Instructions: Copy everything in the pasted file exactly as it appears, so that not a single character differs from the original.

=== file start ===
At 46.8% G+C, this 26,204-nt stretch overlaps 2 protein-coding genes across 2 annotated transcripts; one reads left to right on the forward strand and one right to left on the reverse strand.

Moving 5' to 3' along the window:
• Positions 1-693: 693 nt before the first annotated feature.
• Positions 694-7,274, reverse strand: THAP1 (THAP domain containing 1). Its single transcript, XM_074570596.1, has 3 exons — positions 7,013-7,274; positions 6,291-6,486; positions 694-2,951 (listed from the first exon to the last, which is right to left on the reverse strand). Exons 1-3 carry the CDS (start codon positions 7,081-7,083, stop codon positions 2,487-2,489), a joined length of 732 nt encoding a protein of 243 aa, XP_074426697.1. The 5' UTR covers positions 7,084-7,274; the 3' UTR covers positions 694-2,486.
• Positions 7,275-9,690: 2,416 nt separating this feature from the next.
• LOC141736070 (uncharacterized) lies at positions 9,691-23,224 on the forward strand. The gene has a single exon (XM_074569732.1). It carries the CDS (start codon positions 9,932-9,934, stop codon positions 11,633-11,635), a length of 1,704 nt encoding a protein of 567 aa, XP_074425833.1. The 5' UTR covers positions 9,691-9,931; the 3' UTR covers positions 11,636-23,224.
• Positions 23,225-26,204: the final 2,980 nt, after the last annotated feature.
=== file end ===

At 46.8% G+C, this 26,204-nt stretch overlaps 2 protein-coding genes across 2 annotated transcripts; one reads left to right on the forward strand and one right to left on the reverse strand.

Moving 5' to 3' along the window:
• Positions 1-693: 693 nt before the first annotated feature.
• Positions 694-7,274, reverse strand: THAP1 (THAP domain containing 1). Its single transcript, XM_074570596.1, has 3 exons — positions 7,013-7,274; positions 6,291-6,486; positions 694-2,951 (listed from the first exon to the last, which is right to left on the reverse strand). Exons 1-3 carry the CDS (start codon positions 7,081-7,083, stop codon positions 2,487-2,489), a joined length of 732 nt encoding a protein of 243 aa, XP_074426697.1. The 5' UTR covers positions 7,084-7,274; the 3' UTR covers positions 694-2,486.
• Positions 7,275-9,690: 2,416 nt separating this feature from the next.
• LOC141736070 (uncharacterized) lies at positions 9,691-23,224 on the forward strand. The gene has a single exon (XM_074569732.1). It carries the CDS (start codon positions 9,932-9,934, stop codon positions 11,633-11,635), a length of 1,704 nt encoding a protein of 567 aa, XP_074425833.1. The 5' UTR covers positions 9,691-9,931; the 3' UTR covers positions 11,636-23,224.
• Positions 23,225-26,204: the final 2,980 nt, after the last annotated feature.